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Youth in agriculture: it is time to act

RustamGenerally, young generation and agriculture – two word combinations that are not completely moving in unison nowadays.

What is the reason for that? What kind of boundaries and barriers exist?

I have always been an active supporter of young scientists’ exclusive role in developing agricultural research. This is mainly done in order to struggle with basically two challenging stereotypes causing the issue of youth participation in agricultural research:

  • Young people play secondary role in key processes – they are “chickens” rather than “eagles”;
  • Youth are inexperienced and “too young” to contribute efficiently.

Furthermore, I have been actively engaged in the online consultations on various themes of discussions. And every time I am involved in them, the problems of youth’s engagement are frequently been highlighted.

Is that coincidence? I do not think so ;)

As it is known, the GCARD Roadmap has identified the importance of youth engagement in AR&D process by stating that “Agriculture is an ageing and undervalued profession in many countries and special attention must be given to encouraging young people into careers in all aspects of AR4D” (The GCARD Roadmap, 2010). This principle has already been practiced in a global scale bringing highly positive and promising results for years. Nevertheless, it is pity to note that on national and regional levels, the voice of youth and their attraction to agricultural science and farming requires massive reconsideration.

We have to deliver that the relevance of agricultural education and training is high, especially among young scientists and farmers. Sustainable productivity growth in agriculture represents a knowledge intensive undertaking, the success of which hinges on the development of the capabilities of the actors primarily involved. Fostering the education and development of the ability of young people to innovate, to solve new problems as they emerge in a volatile environment, and to engage with other stakeholders ― from researchers and policy makers to retail buyers — is at the heart of agriculture development.

For instance, in many countries of the CAC region, agricultural education and training have been neglected. Low levels of general education in the farming population of developing countries can also be an obstacle to adaptation. A broader approach to, and a new emphasis on agricultural education and training is required for two reasons:

  • Firstly, there is a need to provide young scientists, farmers and rural small and medium enterprises (SME) with the skills, understanding and innovative capacity that they require to practice sustainable agricultural intensification and market oriented activities. Strengthening individual capabilities is important for all aspects of farm and business management. Moreover, human capital development, including health, nutrition, education, and skills development is essential to increase farmers ‘productivity in agriculture, as well as their ability to seize decent non-farm employment opportunities.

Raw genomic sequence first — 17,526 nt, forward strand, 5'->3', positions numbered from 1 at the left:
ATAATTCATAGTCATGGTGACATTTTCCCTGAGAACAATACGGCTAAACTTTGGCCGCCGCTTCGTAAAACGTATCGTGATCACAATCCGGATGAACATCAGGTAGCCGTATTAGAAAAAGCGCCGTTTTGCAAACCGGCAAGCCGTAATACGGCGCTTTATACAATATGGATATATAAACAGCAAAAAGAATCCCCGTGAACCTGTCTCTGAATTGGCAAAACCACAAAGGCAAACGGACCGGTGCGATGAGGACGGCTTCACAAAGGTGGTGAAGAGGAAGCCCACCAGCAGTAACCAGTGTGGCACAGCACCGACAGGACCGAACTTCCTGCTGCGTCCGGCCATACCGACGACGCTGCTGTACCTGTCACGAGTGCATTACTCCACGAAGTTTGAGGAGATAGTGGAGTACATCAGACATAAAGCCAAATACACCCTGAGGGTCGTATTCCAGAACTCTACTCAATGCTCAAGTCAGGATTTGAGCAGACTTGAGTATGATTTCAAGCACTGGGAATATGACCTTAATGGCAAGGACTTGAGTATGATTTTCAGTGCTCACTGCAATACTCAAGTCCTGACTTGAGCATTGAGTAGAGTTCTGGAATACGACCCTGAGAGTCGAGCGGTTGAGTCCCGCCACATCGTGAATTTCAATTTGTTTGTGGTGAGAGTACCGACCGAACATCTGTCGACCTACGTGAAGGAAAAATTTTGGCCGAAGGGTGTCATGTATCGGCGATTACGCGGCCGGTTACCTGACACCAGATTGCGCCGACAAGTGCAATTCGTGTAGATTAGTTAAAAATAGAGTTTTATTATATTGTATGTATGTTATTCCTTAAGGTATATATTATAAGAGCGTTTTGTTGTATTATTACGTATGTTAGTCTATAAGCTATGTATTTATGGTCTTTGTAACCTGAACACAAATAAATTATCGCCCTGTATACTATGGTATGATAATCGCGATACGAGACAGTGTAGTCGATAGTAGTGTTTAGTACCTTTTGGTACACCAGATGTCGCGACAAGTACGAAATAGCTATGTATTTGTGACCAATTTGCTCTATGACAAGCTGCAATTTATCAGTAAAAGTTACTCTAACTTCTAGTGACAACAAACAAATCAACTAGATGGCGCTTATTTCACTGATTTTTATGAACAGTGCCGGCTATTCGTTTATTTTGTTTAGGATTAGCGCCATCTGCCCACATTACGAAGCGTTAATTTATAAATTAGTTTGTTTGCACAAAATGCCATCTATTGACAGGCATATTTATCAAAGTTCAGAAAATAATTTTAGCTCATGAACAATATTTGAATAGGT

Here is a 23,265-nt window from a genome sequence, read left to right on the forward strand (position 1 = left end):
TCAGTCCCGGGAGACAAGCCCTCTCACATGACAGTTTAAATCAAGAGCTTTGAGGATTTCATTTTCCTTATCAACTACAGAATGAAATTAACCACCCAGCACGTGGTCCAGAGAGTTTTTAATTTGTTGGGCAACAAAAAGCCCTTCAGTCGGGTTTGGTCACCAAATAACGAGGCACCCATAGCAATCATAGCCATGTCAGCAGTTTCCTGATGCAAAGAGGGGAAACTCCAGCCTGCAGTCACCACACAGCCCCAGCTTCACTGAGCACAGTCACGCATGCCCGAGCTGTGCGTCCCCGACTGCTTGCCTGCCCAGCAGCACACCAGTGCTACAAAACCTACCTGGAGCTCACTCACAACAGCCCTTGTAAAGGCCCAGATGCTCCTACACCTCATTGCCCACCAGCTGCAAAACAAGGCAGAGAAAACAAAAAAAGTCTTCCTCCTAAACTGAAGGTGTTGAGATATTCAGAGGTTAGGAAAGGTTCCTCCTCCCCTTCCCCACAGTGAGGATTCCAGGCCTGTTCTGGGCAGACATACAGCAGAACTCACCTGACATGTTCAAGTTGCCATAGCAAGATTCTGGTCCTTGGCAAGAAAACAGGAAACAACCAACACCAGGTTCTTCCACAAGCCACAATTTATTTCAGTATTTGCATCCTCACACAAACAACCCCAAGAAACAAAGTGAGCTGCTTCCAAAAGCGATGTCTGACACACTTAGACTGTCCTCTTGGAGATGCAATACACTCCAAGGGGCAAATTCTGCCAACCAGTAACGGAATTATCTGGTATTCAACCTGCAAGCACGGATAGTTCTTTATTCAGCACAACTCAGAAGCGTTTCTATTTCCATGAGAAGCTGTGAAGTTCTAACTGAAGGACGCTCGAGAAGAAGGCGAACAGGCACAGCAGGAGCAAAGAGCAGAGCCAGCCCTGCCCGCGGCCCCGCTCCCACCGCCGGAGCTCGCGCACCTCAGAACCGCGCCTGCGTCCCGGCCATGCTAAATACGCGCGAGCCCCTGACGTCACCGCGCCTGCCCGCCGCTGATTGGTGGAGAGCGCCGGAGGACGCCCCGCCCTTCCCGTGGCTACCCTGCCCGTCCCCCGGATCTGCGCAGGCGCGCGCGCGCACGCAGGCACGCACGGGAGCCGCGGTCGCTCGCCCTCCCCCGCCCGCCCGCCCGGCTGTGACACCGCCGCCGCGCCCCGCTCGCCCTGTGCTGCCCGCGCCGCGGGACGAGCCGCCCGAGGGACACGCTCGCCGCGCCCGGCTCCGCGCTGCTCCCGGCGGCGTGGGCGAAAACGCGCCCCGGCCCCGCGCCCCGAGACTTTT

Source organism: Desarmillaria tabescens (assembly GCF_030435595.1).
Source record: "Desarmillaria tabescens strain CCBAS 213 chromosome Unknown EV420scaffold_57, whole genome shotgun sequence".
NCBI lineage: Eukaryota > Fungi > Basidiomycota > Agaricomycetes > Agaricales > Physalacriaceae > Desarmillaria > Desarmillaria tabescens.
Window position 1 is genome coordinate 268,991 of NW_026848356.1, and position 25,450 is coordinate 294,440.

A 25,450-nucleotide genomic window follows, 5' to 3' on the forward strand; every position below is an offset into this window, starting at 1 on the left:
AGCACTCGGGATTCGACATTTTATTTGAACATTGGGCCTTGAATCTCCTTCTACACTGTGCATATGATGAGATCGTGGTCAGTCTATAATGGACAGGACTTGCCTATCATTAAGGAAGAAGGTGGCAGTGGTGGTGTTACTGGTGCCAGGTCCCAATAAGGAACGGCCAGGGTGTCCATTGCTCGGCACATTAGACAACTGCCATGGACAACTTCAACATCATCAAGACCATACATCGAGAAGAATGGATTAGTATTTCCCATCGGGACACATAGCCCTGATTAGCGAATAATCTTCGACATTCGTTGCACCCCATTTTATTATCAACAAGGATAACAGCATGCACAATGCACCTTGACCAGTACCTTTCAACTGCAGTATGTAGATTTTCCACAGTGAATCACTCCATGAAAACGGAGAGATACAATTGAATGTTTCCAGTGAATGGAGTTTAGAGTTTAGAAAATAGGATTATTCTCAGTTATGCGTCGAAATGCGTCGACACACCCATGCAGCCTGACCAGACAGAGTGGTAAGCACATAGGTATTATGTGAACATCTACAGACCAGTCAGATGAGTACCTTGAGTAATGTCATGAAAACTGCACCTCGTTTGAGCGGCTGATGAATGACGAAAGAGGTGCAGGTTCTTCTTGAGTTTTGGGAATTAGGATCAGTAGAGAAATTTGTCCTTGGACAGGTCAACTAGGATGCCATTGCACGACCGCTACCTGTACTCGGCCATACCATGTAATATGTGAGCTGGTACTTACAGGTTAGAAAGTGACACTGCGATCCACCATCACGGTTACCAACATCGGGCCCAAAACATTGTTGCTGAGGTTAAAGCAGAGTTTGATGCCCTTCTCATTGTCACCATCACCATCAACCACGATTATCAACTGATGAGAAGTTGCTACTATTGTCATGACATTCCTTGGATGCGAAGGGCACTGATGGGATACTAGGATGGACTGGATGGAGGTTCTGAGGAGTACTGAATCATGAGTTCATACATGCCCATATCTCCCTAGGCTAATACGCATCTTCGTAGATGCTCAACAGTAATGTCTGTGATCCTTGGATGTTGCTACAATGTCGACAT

• Secondly, there is a need to train a new generation of agricultural specialists, scientists and service providers who can work with smallholders in new ways to develop the skills needed to make sustainable agricultural intensification work.

Sustainable agricultural intensification and agricultural innovation system must be recognized and presented as modern and profitable, so that the aspirations of rural youth ― young scientists and farmers of both gender can converge around this.

By doing this, in my point of view, we can reach the adequate and serious attitude expressed by scientific world to the youth involvement in AR&D process.

How can we manage to do this?

Perhaps, the most challenging and at the same time crucial point in realization of the aims mentioned above is attracting investment and donor’s attention followed by a serious approach of the GFAR regional foras across the world.

No doubt, young people are extremely enthusiastic and have a wide range of creative and innovative approach tools towards agricultural research for development. But without significant financial support, this stakeholder group is not able to realize its full potential.

The first huge step currently is to emphasize this issue on a GCARD3 global event which includes the consultation process focusing on stakeholder and partner priorities and based on national and regional stakeholder consultations.  

Definitely, the bright future awaits us as the young generation has the capacity and potential to fully provide it. All we need to do is ensuring a supportive shoulder. 

This blog post is part of the GCARD3 Youth blogpost applications. The content, structure and grammar is at the discretion of the author only.